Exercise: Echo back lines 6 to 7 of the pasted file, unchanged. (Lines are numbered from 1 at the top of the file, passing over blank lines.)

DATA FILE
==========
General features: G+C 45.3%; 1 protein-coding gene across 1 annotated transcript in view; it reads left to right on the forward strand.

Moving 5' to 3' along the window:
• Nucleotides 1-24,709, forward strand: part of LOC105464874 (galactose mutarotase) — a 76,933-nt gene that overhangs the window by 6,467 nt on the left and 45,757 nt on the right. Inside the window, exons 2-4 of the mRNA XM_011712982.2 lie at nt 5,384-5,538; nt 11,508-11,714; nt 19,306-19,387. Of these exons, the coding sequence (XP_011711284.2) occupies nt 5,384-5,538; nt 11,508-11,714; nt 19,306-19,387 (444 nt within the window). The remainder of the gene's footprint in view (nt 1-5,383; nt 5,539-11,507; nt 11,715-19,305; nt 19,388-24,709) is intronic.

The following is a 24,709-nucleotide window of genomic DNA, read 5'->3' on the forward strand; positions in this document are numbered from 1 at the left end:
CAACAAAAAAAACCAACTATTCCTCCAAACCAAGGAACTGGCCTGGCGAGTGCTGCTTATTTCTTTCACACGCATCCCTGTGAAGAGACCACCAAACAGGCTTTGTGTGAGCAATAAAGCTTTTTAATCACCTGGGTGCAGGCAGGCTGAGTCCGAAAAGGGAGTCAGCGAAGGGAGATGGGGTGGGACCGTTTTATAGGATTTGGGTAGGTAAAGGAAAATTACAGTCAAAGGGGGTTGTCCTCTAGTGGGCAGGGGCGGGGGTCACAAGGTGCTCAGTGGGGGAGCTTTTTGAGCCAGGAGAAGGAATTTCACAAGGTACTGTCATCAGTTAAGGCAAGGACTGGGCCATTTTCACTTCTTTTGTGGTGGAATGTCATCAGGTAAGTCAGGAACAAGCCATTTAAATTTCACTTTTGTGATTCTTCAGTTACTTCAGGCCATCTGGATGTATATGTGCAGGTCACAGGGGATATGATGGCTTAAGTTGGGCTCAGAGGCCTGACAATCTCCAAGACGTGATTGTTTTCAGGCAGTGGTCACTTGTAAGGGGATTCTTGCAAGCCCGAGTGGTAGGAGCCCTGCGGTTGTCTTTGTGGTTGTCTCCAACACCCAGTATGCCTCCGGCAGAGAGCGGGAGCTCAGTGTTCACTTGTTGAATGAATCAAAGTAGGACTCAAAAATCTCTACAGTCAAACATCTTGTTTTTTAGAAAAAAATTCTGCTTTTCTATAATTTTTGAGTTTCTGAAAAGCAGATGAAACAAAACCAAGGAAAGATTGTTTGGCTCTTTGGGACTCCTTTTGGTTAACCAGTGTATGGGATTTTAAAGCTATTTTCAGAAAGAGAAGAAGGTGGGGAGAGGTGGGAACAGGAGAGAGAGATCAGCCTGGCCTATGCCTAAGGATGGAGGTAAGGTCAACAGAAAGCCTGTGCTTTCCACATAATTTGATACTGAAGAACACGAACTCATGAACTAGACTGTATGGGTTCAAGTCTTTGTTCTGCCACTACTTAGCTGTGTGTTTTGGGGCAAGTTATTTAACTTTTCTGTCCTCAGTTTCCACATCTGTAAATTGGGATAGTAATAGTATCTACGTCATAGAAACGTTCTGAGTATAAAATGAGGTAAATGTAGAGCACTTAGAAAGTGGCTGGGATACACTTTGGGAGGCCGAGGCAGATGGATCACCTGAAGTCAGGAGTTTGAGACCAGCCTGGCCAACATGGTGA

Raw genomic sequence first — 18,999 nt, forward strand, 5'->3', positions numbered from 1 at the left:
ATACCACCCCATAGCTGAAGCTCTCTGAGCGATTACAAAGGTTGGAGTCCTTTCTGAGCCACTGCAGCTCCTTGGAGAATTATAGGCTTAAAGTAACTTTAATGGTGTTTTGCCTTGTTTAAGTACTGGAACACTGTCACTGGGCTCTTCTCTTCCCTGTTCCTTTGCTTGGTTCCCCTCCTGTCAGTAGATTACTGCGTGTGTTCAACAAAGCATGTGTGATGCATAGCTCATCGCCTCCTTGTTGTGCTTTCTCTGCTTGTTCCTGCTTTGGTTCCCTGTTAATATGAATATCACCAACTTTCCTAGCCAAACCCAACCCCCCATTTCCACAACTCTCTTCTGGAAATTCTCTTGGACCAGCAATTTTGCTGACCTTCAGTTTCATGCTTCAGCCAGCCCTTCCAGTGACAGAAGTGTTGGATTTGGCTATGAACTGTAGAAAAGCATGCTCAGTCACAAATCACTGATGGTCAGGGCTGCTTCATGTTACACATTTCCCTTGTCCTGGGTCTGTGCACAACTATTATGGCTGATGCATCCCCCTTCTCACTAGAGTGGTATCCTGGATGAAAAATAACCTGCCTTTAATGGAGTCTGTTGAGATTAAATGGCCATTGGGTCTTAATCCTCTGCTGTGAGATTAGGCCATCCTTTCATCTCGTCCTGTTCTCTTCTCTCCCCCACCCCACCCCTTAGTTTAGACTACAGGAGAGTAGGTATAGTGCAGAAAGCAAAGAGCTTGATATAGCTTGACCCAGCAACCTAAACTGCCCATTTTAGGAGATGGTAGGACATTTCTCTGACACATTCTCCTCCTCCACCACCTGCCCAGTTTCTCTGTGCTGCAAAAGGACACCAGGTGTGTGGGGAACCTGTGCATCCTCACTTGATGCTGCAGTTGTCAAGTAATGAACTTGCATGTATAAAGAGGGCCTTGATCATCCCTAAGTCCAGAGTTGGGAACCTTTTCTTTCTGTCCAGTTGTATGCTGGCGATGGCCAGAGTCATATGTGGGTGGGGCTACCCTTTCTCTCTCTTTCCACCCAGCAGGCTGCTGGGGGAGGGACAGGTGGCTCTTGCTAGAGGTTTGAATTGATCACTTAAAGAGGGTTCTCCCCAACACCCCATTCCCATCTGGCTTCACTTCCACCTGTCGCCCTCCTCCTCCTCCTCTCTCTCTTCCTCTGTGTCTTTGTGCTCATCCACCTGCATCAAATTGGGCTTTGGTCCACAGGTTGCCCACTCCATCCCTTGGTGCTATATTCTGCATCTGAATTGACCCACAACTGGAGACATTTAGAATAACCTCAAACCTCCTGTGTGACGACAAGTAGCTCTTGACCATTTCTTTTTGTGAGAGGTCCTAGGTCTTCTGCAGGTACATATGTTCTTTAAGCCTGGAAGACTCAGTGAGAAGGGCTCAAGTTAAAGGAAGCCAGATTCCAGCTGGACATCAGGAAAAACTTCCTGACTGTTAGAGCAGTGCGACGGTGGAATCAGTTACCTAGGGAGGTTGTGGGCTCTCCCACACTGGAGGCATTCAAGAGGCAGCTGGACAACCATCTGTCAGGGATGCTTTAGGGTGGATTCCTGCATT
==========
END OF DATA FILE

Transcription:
Raw genomic sequence first — 18,999 nt, forward strand, 5'->3', positions numbered from 1 at the left:
ATACCACCCCATAGCTGAAGCTCTCTGAGCGATTACAAAGGTTGGAGTCCTTTCTGAGCCACTGCAGCTCCTTGGAGAATTATAGGCTTAAAGTAACTTTAATGGTGTTTTGCCTTGTTTAAGTACTGGAACACTGTCACTGGGCTCTTCTCTTCCCTGTTCCTTTGCTTGGTTCCCCTCCTGTCAGTAGATTACTGCGTGTGTTCAACAAAGCATGTGTGATGCATAGCTCATCGCCTCCTTGTTGTGCTTTCTCTGCTTGTTCCTGCTTTGGTTCCCTGTTAATATGAATATCACCAACTTTCCTAGCCAAACCCAACCCCCCATTTCCACAACTCTCTTCTGGAAATTCTCTTGGACCAGCAATTTTGCTGACCTTCAGTTTCATGCTTCAGCCAGCCCTTCCAGTGACAGAAGTGTTGGATTTGGCTATGAACTGTAGAAAAGCATGCTCAGTCACAAATCACTGATGGTCAGGGCTGCTTCATGTTACACATTTCCCTTGTCCTGGGTCTGTGCACAACTATTATGGCTGATGCATCCCCCTTCTCACTAGAGTGGTATCCTGGATGAAAAATAACCTGCCTTTAATGGAGTCTGTTGAGATTAAATGGCCATTGGGTCTTAATCCTCTGCTGTGAGATTAGGCCATCCTTTCATCTCGTCCTGTTCTCTTCTCTCCCCCACCCCACCCCTTAGTTTAGACTACAGGAGAGTAGGTATAGTGCAGAAAGCAAAGAGCTTGATATAGCTTGACCCAGCAACCTAAACTGCCCATTTTAGGAGATGGTAGGACATTTCTCTGACACATTCTCCTCCTCCACCACCTGCCCAGTTTCTCTGTGCTGCAAAAGGACACCAGGTGTGTGGGGAACCTGTGCATCCTCACTTGATGCTGCAGTTGTCAAGTAATGAACTTGCATGTATAAAGAGGGCCTTGATCATCCCTAAGTCCAGAGTTGGGAACCTTTTCTTTCTGTCCAGTTGTATGCTGGCGATGGCCAGAGTCATATGTGGGTGGGGCTACCCTTTCTCTCTCTTTCCACCCAGCAGGCTGCTGGGGGAGGGACAGGTGGCTCTTGCTAGAGGTTTGAATTGATCACTTAAAGAGGGTTCTCCCCAACACCCCATTCCCATCTGGCTTCACTTCCACCTGTCGCCCTCCTCCTCCTCCTCTCTCTCTTCCTCTGTGTCTTTGTGCTCATCCACCTGCATCAAATTGGGCTTTGGTCCACAGGTTGCCCACTCCATCCCTTGGTGCTATATTCTGCATCTGAATTGACCCACAACTGGAGACATTTAGAATAACCTCAAACCTCCTGTGTGACGACAAGTAGCTCTTGACCATTTCTTTTTGTGAGAGGTCCTAGGTCTTCTGCAGGTACATATGTTCTTTAAGCCTGGAAGACTCAGTGAGAAGGGCTCAAGTTAAAGGAAGCCAGATTCCAGCTGGACATCAGGAAAAACTTCCTGACTGTTAGAGCAGTGCGACGGTGGAATCAGTTACCTAGGGAGGTTGTGGGCTCTCCCACACTGGAGGCATTCAAGAGGCAGCTGGACAACCATCTGTCAGGGATGCTTTAGGGTGGATTCCTGCATT